I will never forget the sad-eyed Dr. Robert Oppenheimer who once said that after he witnessed the testing of the first nuclear bomb at Alamogordo, New Mexico he said that in no way should we use such a device on human beings. He suffered such humiliation after recanting his work on the atomic bomb. It won the war, but at what price, he reflected. Curiously no nation has yet to repeat the use of nuclear weapons since 1945.... How can I ever forget these boyhood memories from Princeton well over a half-century ago.

Again, if the reader is interested in knowing more about the intellectual atmosphere of Princeton in the 1940s I recommend John Haffenden's biography of John Berryman. Parnassus Bookshop is mentioned a few times in this book.


© 2009 Richard Francis Fleck


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      Juneaukid 3 years ago

      Dear Soren, Many thanks for your comment. I certainly appreciate t! My doctoral dissertation is available on microfilm from Ann Arbor, Michigan. The date of the dissertation is 1970, The University of New Mexico. You may have noticed my new editions of John Muir available on or or from West Winds Press, Portland OR--including The Cruise of the Corwin. A new edition of my book Henry Thoreau and John Muir Among the Native Americans is coming out May 12th with West Winds Press. As to the 1944 photo of Erich Kahler which I have (signed on the back by Erich) was taken I believe at 1 Eveleyn Place in Princeton by Lily Lowes (deceased). I could have a high resolution digital image made from it and email directly to you once I have your email address (you could mail it to me or send it via facebook. I could have both sides digitalized with his signature. Sometime when we go to Ireland next I may get a chance to hop over the North Sea. Cheers, Richard

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      Søren Dixen 3 years ago

      Dear Richard.

      As you can see, I often return to these posts. I have also read around elsewhere on your hub, and incidentally, (or, perhaps, quite naturally), both Thoreau and Muir are also among my favorites. I thank you for the insights you have provided here on these majestic figures, and right now the royal library here in Copenhagen, Denmark, is trying to secure a copy of your 1971-dissertation on Thoreau, so that I might read it. When I do, I will surely return with a comment or two.

      The reason I'm writing you now is that I'm currently working on a peer-reviewed article in which Erich Kahler plays the leading role. However, the journal I'm writing it for asks for pictures to print along with the text, and I would like to ask you, if I could be permitted to use the picture of Kahler that you have put on top of this page. The one from 1944 where he is lighting his pipe. It's the best picture I have ever seen of him, and, as perhaps you know, not many pictures exist of the man, and certainly not from the war years - the exact years my article is concerned with. Would it be possible? I wouldn't be able to pay you much for it, but you along with the photographer would of course be duly credited, and perhaps, if I succeed in lifting Kahler a little bit out of the forgetfulness the world has shrouded him in, other requests could be submitted to you as well. Do you know who took that picture? And where? And would you happen to have it in a high enough resolution for print? Feel free to delete this message if it doesn't belong here; I have sent it to your Facebook as well along with a friendship request. And if your journeys ever happen to bring you to this part of Europe, please let me know and you will find yourself the most welcomed guest.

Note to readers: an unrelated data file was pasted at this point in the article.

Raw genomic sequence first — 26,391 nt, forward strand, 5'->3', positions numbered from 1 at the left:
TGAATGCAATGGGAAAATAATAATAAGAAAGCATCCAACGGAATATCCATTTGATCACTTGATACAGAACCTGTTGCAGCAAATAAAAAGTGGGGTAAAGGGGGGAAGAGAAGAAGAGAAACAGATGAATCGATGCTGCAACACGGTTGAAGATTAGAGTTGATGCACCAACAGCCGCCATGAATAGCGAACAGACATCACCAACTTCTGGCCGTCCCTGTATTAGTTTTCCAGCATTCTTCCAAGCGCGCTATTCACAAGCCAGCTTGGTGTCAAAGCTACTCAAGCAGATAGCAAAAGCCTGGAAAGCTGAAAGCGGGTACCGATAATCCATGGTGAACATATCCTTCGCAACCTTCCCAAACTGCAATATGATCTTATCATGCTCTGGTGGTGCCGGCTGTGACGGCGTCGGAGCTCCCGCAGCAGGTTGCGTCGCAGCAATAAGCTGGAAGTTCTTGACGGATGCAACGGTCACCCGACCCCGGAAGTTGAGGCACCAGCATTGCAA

Best regards

      Søren Dixen,

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      Richard Francis Fleck 6 years ago from Denver, Colorado

      Thank you Soren Dixen. Back then, Blackmur along with others in his department was slightly anti-semitic. Upon much later reflection, he surely overcame it when he wrote his book. Did you see my first piece "Memories of Parnassus Bookshop"? Thank you for your comment.

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      Søren Dixen 6 years ago

      Another wonderful post. Thank you. But why did Blackmur refuse to attend Kahler's lecture? Were they on bad terms with each other? Kahler mentions Blackmur (with respect, it seems) in a few of his books including "The Disintegration of Form in the Arts" (1968), when Form is discussed at page 21. Have you written anything else about the bookshop or Kahler? Sorry to ask you all of this, but Kahler has become my sole interest since I discovered him a few years ago. Today, sadly, he is almost forgotten, but his work is of such importance. I try to imagine what it must have been like growing up surrounded by these people, but I can't. Such a gathering of the greatest spirits. Nothing today even comes close. Thanks again.

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      Richard Francis Fleck 8 years ago from Denver, Colorado

      Thanks Hello, Hello. It was indeed an interesting but complex childhood.

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      Hello, hello, 8 years ago from London, UK

      Talking about childhood memories. You were so priviledged it makes me green with envy. You definitely got to write this book. Your gift to describe scenes so vividly and yet in a pleasant language Thank you so very much for such a great hub.

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      Richard Francis Fleck 8 years ago from Denver, Colorado

      Glad I took you back to 1944, dohn121!

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      dohn121 8 years ago from Hudson Valley, New York

      What fascinating stories, Juneaukid. Thank you so much for sharing them. I just liked about all of them and felt like I was enjoying a cup of coffee while listening! Thanks.